Canadians help build school in Jamaica


Raymond Chang painting the school

The new Accompong Basic School which is funded by Grand Jamaica Homecoming 2012 out of Canada and the Raymond Chang Foundation, opened its doors this week. 


According to the President of Jamaica Homecoming Canada (JHC), Donette Chin-Loy Chang, the building of the school is replete with history and great meaning, as the original school, built 50 years ago by the women of Accompong had deteriorated over the years.


“This is an everlasting gift that we have left for the community of Accompong…we are excited and privileged to play a small part in the education of future generations of Jamaicans,” she said.


In the keynote address, Rev. Ronald Thwaites, Minister of Education, charged parents in the community to become more involved with the well-being and education of their children, stating that government cannot do it alone.  He advised that savings should be a priority and parents need to start putting aside whatever funds they are able, for the future of their children.


Douglas Orane, honorary Patron of the Advisory Council for Grand Jamaica Homecoming 2012, reiterated the importance of early childhood education.  Referring to the seminal work of Nobel Prize winner Dr. James Heckman, Orane noted, “It is ironic that it has taken an economist to elaborate on a principle that sociologists have known for a long time.  What he has demonstrated is that investment in early-childhood education not only creates a better educated person, but has spin-off effects in terms of better coping skills, mastery of language, better family dynamics, reducing anti-social behaviour among young people on reaching adulthood, and a host of other benefits to society.”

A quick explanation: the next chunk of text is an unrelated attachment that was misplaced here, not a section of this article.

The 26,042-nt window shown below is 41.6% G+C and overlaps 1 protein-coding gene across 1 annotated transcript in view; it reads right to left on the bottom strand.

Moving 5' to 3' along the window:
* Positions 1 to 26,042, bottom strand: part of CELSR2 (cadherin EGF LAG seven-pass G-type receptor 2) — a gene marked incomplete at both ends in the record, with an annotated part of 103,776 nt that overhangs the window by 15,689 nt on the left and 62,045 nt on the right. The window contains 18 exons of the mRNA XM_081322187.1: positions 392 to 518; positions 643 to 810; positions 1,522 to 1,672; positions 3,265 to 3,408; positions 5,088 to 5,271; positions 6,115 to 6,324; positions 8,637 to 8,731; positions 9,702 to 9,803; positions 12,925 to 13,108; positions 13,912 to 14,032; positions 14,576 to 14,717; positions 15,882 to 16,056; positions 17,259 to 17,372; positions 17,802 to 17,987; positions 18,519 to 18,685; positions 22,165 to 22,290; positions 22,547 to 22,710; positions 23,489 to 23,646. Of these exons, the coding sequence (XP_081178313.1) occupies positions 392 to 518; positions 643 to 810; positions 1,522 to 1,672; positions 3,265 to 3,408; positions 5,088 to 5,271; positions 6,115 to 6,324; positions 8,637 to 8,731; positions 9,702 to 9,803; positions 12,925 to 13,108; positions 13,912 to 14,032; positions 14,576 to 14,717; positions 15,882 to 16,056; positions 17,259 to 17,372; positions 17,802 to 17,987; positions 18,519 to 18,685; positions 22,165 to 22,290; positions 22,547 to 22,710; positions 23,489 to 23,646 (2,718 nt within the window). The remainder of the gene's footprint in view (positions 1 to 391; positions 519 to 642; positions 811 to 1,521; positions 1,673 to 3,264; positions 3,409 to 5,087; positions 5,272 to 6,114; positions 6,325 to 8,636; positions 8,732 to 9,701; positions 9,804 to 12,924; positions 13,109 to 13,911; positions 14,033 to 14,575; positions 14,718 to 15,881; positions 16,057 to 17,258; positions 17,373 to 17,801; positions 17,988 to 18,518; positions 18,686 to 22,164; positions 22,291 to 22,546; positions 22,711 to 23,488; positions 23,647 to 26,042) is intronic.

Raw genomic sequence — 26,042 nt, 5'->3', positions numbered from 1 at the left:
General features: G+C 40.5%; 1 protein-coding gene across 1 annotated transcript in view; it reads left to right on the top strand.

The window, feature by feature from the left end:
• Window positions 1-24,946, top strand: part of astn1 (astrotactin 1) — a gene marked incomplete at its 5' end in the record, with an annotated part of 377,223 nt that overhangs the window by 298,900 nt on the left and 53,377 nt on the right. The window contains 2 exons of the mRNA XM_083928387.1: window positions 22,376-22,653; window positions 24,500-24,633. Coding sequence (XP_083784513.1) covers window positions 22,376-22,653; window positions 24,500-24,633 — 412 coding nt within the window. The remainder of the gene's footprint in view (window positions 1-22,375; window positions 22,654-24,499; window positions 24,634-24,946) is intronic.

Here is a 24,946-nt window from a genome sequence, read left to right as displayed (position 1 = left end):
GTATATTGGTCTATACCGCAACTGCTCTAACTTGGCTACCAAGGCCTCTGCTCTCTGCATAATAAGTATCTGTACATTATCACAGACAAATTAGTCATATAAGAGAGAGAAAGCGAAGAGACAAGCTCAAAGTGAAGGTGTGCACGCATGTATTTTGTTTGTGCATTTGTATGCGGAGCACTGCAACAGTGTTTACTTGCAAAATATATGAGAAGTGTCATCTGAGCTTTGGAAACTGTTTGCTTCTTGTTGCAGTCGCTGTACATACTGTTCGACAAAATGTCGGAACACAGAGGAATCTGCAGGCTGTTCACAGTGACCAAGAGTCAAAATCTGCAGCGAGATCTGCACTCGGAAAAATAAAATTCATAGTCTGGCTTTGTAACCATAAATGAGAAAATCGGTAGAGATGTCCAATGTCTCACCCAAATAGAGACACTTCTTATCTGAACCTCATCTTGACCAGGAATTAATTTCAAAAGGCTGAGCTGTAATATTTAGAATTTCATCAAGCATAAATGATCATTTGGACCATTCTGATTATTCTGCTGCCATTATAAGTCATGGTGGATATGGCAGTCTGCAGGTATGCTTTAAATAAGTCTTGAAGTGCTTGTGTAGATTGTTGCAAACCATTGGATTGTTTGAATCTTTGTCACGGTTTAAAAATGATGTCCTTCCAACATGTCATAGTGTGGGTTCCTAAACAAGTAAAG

And in keeping with Maroon tradition, Deputy Colonel Norma Rowe-Edwards stated that education has been a strong belief amongst the Maroons.  “We are making history today, another milestone in the annals of our Accompong Maroon journey. Our ancestors established the Accompong Basic School immediately after the treaty was signed and so we greatly appreciate what Food For The Poor and our sponsors have provided for our children.”

Food For The Poor Canada, Executive Director Samantha Mahfood stated that the organization gets its work done only with funds and donations from supporters.   “I ask you, the corporate leaders of Jamaica here today to continue to help us to work in Jamaica; help us to get the support of other Jamaican corporations and individuals to invest in the children that will one day work in your organizations, and lead your country”.


According to Andrew Mahfood, Chairman of Food For The Poor Jamaica, the building of the Accompong Basic School is the 9th in the series of the 50 /50 campaign – a partnership of Food For the Poor and the Ministry of Education – to build 50 basic schools as part of the celebrations of Jamaica’s 50th year of independence. 


The Accompong Basic School has also been added to the list of schools that will be adopted by members of P.A.C.E. – Project for the Advancement of Childhood Education – a Canadian Jamaican organization.


For the Grand Jamaica Homecoming 2012 team and its Advisory Council members who attended the opening, this was a wonderful beginning to their dream of ‘coming home’ and giving forward to the land they love.